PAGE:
Michigan municipalities get 7 percent more funding


LANSING, Mich. (AP) — Local governments will receive a 7
percent boost in revenue-sharing payments from Michigan next fiscal
year, less than what Gov. Rick Snyder had originally proposed, under a
budget plan that won preliminary approval Monday in the state
Overall shared revenue for cities, counties,
townships and villages will go up about $84 million, or 7.4 percent, to
roughly $1.2 billion — less than the 9.7 percent increase in the
governor’s proposal. Lawmakers trimmed the spending increase after
revenue estimates were revised downward in May.
The boost was
still welcome news for officials whose local governments bore steep cuts
during the last decade and a half as sales tax collections lagged and
legislators siphoned off money to deal with budget deficits.
officials also were pleased with the elimination of strings that have
been attached to getting some money in recent years — such as showing
efforts to consolidate services and curb the cost of employee retirement
plans and health care.
"That has been so administratively
burdensome for our members," said Samantha Harkins, state affairs
director for the Michigan Municipal League. "They were already doing
what they had to cut costs because they had to, given the financial
situation all these years."
Under the $50 billion-plus state
budget starting in October — and expected to win final passage this week
in the Republican-led House and Senate — cities, townships and villages
will share $758 million, 2.4 percent more than this year, in sales tax
revenue that the state constitution requires be given to them and over
which Snyder and legislators have no control. They will get another $249
million, or 5.5 percent more, in statutory payments — less than
Snyder’s proposed 15 percent boost.
An additional $8 million will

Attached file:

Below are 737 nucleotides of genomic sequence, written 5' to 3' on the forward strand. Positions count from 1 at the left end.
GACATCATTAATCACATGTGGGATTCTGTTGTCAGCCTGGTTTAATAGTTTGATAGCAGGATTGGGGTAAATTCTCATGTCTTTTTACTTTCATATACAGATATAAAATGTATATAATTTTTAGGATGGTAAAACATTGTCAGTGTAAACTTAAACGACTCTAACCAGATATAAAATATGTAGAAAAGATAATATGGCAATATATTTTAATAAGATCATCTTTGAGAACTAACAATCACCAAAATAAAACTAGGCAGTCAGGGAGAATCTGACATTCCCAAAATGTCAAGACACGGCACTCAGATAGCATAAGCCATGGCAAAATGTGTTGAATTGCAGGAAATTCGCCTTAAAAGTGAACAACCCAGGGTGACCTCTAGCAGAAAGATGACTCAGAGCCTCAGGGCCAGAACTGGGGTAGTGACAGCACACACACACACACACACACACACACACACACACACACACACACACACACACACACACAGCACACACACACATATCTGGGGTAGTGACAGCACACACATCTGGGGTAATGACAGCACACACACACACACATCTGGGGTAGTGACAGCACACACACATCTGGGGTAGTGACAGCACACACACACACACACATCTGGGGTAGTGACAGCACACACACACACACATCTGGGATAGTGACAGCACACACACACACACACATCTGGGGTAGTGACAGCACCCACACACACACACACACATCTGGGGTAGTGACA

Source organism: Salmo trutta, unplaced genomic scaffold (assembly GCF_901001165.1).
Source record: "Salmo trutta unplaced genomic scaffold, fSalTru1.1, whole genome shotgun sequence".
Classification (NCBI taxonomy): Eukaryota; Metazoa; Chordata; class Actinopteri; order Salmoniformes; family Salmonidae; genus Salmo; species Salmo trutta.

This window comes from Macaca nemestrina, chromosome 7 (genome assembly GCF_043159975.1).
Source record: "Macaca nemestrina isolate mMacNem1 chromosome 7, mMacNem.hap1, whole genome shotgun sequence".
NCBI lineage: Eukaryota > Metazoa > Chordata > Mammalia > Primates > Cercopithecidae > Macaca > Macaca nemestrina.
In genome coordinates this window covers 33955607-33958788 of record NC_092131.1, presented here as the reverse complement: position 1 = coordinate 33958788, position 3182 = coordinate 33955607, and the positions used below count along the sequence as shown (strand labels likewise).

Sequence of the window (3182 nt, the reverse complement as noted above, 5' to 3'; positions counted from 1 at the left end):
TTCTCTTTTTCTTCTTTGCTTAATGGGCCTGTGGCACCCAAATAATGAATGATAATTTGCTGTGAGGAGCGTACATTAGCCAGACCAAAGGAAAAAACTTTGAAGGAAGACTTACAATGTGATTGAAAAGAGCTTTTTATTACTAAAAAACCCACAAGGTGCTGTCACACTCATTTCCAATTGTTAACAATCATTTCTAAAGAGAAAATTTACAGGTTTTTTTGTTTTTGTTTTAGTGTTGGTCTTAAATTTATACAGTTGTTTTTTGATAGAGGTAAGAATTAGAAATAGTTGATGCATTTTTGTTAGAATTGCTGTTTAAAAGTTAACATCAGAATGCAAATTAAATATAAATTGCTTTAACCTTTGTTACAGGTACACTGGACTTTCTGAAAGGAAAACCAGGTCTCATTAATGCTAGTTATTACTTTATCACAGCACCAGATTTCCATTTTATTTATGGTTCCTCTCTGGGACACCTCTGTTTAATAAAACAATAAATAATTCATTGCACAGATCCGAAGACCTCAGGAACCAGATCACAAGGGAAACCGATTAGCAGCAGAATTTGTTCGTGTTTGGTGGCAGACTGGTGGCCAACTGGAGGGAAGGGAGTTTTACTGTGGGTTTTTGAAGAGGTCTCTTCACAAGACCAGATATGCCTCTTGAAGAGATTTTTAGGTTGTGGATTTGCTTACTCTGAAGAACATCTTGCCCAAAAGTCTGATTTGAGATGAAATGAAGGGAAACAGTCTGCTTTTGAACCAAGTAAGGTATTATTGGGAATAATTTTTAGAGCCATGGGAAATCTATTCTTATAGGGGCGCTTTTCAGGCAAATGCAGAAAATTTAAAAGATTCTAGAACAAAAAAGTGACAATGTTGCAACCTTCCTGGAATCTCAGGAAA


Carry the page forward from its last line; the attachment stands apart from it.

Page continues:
be set aside for "financially distressed" cities and townships.
Legislators agreed with Snyder’s call to significantly boost payments to
counties, giving 74 eligible counties their maximum funding instead of
the 80 percent ceiling distributed this budget year.
The plan
approved 5-0 by a legislative conference committee also includes $50
million for Michigan’s film incentives program, the same as the past two
years. The GOP governor had proposed cutting it in half to $25 million,
the level it was in his first budget after he scaled back incentives
that were among the most lucrative in the U.S.
Republican Rep.
Earl Poleski of Jackson, who chairs the House general government budget
subcommittee, said he was pleased to start moving to a population-based
formula that will make about 100 more communities eligible for revenue
"All in all, it builds a little more equity into what we
had all viewed to be a really inequitable method of distributing revenue
sharing," he said. "These are the larger townships, any over 7,500
(residents). Those are the sorts of units that provide urban-like
services — police, fire, parks."
The statutory shared revenue is a
nearly 16 percent bump from the first budget Snyder signed. But because
he and lawmakers slashed more than $100 million, or one-third, in
statutory revenue that year to address a projected deficit, it is
roughly 22 percent below the last budget signed by Gov. Jennifer

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